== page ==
Retirement Plan - Litigation UpdatesSubmitted by BCR Employer Plans on July 12th, 2017
In a day and age when law firms are creating a specialty in suing retirement plans, as the plan’s sponsor and the company providing the benefit(s), it is imperative that you not only maintain a process showing the care you are taking on behalf of your employees but also stay aware of the perceived mistakes landing retirement plans into court. To stay abreast of the landscape, BCR® Employer Plans provides a monthly summary of recent lawsuits filed and the progress of suits that we think you should know about.
Here are two recent lawsuits:
- Defendant: Marathon Petroleum’s Retirement Plan Committee and Investment Committee Members
Plaintiffs: Plan participant seeking class treatment for thousands of participants
Type of Plan: 401(k)
Plan Assets: $2,341,663,426 (as of 12/31/2015)
Participants: 11,761 (as of 12/31/2015)
Suit Summary: Employees allege that the company’s executives wrongly allowed the employees to invest their retirement savings in Marathon’s company stock. The suit claims that this investment violated ERISA’s prudence requirement and was “reckless under any common-sense investment strategy”. Furthermore the lawsuit claims the stock “dramatically” underperformed the market and caused millions of dollars of losses in the plan.
Originally filed in: June 30, 2017
- Defendant: Pioneer Natural Resources
Plaintiffs: Current plan participant seeking class treatment for participants in the retirement plan
Type of Plan: 401(k)
Plan Assets: $500,187,123 (as of 12/31/2015)
Total Participants: 3,653 (as of 12/31/2015)
Suit Summary: Employees allege that the company chose inappropriate, more expensive mutual funds in the plan and also paid Vanguard (the recordkeeper) unreasonable and excessive fees. Employees in the filing state that lower costing options were available and this caused the participants of the plan to pay hundreds of thousands of dollars per year in investment management fees.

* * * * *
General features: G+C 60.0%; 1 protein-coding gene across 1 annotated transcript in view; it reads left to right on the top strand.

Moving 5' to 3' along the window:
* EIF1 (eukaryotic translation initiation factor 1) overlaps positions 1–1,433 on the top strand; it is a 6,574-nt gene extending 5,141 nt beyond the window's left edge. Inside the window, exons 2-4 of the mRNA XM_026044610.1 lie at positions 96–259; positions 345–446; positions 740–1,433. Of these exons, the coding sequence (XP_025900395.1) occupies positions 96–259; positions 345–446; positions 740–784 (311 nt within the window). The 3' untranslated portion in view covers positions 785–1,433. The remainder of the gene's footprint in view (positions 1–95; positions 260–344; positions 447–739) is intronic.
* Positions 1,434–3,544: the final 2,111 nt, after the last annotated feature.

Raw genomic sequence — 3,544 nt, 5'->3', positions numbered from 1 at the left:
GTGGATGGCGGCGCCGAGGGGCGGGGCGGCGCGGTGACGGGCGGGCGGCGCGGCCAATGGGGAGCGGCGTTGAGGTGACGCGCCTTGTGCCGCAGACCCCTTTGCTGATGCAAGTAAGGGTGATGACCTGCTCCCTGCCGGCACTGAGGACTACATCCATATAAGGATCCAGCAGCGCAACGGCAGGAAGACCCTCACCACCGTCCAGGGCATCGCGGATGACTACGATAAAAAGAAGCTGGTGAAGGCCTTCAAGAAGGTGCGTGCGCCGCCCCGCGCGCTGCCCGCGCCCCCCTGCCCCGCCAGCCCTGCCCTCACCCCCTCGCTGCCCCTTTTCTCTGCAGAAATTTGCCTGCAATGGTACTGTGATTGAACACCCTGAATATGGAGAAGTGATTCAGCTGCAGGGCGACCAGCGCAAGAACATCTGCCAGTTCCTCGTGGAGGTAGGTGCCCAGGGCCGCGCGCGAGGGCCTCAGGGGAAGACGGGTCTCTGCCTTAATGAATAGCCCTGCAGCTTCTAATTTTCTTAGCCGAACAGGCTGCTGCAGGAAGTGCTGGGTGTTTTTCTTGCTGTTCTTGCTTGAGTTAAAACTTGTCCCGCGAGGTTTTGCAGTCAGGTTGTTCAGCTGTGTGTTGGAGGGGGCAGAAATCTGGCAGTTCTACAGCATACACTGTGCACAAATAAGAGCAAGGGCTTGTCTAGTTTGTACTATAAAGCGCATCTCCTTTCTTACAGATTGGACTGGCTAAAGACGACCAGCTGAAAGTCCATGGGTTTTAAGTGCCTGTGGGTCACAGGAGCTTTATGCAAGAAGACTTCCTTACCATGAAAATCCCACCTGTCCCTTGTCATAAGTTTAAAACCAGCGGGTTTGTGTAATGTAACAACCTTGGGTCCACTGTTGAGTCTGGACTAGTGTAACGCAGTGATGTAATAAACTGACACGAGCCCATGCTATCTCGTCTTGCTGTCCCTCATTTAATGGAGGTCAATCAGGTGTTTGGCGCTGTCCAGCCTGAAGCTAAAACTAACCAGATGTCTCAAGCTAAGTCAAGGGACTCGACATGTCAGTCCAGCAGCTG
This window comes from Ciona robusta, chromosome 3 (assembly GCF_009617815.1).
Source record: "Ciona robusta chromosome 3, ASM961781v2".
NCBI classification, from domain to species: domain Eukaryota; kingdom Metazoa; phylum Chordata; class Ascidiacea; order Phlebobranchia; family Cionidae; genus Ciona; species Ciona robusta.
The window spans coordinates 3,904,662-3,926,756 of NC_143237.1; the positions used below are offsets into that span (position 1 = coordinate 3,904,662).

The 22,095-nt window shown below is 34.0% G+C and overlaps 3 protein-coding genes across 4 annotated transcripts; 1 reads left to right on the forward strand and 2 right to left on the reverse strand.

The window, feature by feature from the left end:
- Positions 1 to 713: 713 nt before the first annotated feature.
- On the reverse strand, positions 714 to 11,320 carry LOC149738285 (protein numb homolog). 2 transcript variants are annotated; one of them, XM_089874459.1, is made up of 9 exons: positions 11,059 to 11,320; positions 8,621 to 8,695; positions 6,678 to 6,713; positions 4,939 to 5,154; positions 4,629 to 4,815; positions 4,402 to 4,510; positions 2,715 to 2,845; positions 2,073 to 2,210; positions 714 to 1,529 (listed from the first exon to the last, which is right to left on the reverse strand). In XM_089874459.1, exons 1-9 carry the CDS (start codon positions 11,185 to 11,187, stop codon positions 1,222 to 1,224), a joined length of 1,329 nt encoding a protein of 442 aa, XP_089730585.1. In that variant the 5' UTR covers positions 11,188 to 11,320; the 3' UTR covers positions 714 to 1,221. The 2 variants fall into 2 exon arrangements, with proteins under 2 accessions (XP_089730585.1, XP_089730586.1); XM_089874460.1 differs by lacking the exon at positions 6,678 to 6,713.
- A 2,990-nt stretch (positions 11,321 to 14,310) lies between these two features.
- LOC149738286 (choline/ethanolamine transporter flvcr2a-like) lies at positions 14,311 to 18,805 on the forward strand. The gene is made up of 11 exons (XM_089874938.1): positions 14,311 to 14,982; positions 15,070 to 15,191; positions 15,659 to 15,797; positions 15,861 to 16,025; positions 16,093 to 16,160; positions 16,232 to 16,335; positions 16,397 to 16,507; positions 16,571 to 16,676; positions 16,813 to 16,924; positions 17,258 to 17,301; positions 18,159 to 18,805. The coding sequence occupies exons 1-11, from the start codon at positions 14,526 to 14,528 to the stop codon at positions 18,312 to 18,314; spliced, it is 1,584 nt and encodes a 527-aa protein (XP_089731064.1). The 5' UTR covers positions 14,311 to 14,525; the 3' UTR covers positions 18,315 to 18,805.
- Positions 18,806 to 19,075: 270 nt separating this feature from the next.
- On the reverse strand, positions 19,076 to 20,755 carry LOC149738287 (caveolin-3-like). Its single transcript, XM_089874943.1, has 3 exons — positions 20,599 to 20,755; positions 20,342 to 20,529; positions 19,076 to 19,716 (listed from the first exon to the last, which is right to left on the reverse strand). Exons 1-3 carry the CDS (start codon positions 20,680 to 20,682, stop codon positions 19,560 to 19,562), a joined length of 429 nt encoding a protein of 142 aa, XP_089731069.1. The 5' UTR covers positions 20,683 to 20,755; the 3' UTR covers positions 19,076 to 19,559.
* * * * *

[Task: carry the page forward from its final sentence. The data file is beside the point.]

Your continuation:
Originally filed in: June 28, 2017
BCR Employer Plans thoughts:
A common theme we continue to see in these lawsuits is the lack of proper investment diversification options. Like with the Marathon Petroleum suit, individual stock investment options are not diversified options for participants. Not that it is inappropriate for all companies to offer employer stock, it is very important for participants to understand the risks of investing in such a specific, non-diversified investment. The responsibility of providing proper investment and diversification education lies with the plan sponsor.
Another constant theme in this rise of retirement plan litigation is plan-related fees. In the case involving Pioneer Natural Resources, not only are investment charges in question, but also recordkeeping fees. It is important for investment committees to consistently evaluate the plan’s investment options and alternatives available in the market place. Making sure the decisions to keep particular funds or replace funds in a line-up should be documented, and this documentation has been proven to be valuable evidence in similar cases.
A significant number of plans do not have processes and procedures to show the plan sponsors are doing their due diligence and treat their employees with their required fiduciary obligation. With or without your advisor, plan sponsors need to create thorough procedures, document them and consistently follow them. Good plan management will not only serve your employees best, but could provide a powerful defense if anyone considers questioning your plan.